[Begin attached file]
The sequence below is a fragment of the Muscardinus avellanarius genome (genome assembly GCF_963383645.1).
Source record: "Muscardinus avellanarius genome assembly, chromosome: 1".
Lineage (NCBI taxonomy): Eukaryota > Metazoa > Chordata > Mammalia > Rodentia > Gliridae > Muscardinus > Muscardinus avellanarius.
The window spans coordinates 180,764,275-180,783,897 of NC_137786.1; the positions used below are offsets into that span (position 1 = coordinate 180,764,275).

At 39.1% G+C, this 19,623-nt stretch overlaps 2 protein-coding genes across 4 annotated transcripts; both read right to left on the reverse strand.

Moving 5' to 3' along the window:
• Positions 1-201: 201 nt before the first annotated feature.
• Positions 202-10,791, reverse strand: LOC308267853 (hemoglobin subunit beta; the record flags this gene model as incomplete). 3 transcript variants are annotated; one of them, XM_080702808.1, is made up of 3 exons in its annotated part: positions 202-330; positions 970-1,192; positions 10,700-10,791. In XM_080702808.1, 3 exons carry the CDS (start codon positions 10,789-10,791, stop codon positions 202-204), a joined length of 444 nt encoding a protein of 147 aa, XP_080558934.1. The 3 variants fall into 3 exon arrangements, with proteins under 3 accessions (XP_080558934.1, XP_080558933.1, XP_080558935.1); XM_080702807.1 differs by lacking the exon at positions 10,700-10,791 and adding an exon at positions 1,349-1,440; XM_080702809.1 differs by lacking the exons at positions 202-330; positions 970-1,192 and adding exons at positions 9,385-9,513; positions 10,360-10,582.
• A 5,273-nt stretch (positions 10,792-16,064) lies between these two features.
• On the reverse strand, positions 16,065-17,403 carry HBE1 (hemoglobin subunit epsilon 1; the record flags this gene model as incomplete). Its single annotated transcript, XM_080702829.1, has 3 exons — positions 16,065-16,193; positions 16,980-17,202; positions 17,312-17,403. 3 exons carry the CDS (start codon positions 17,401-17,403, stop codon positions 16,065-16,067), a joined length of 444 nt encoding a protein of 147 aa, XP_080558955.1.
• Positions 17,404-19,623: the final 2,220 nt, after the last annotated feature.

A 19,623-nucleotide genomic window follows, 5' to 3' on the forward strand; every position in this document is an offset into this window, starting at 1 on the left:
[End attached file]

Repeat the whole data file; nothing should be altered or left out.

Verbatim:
The sequence below is a fragment of the Muscardinus avellanarius genome (genome assembly GCF_963383645.1).
Source record: "Muscardinus avellanarius genome assembly, chromosome: 1".
Lineage (NCBI taxonomy): Eukaryota > Metazoa > Chordata > Mammalia > Rodentia > Gliridae > Muscardinus > Muscardinus avellanarius.
The window spans coordinates 180,764,275-180,783,897 of NC_137786.1; the positions used below are offsets into that span (position 1 = coordinate 180,764,275).

At 39.1% G+C, this 19,623-nt stretch overlaps 2 protein-coding genes across 4 annotated transcripts; both read right to left on the reverse strand.

Moving 5' to 3' along the window:
• Positions 1-201: 201 nt before the first annotated feature.
• Positions 202-10,791, reverse strand: LOC308267853 (hemoglobin subunit beta; the record flags this gene model as incomplete). 3 transcript variants are annotated; one of them, XM_080702808.1, is made up of 3 exons in its annotated part: positions 202-330; positions 970-1,192; positions 10,700-10,791. In XM_080702808.1, 3 exons carry the CDS (start codon positions 10,789-10,791, stop codon positions 202-204), a joined length of 444 nt encoding a protein of 147 aa, XP_080558934.1. The 3 variants fall into 3 exon arrangements, with proteins under 3 accessions (XP_080558934.1, XP_080558933.1, XP_080558935.1); XM_080702807.1 differs by lacking the exon at positions 10,700-10,791 and adding an exon at positions 1,349-1,440; XM_080702809.1 differs by lacking the exons at positions 202-330; positions 970-1,192 and adding exons at positions 9,385-9,513; positions 10,360-10,582.
• A 5,273-nt stretch (positions 10,792-16,064) lies between these two features.
• On the reverse strand, positions 16,065-17,403 carry HBE1 (hemoglobin subunit epsilon 1; the record flags this gene model as incomplete). Its single annotated transcript, XM_080702829.1, has 3 exons — positions 16,065-16,193; positions 16,980-17,202; positions 17,312-17,403. 3 exons carry the CDS (start codon positions 17,401-17,403, stop codon positions 16,065-16,067), a joined length of 444 nt encoding a protein of 147 aa, XP_080558955.1.
• Positions 17,404-19,623: the final 2,220 nt, after the last annotated feature.

A 19,623-nucleotide genomic window follows, 5' to 3' on the forward strand; every position in this document is an offset into this window, starting at 1 on the left: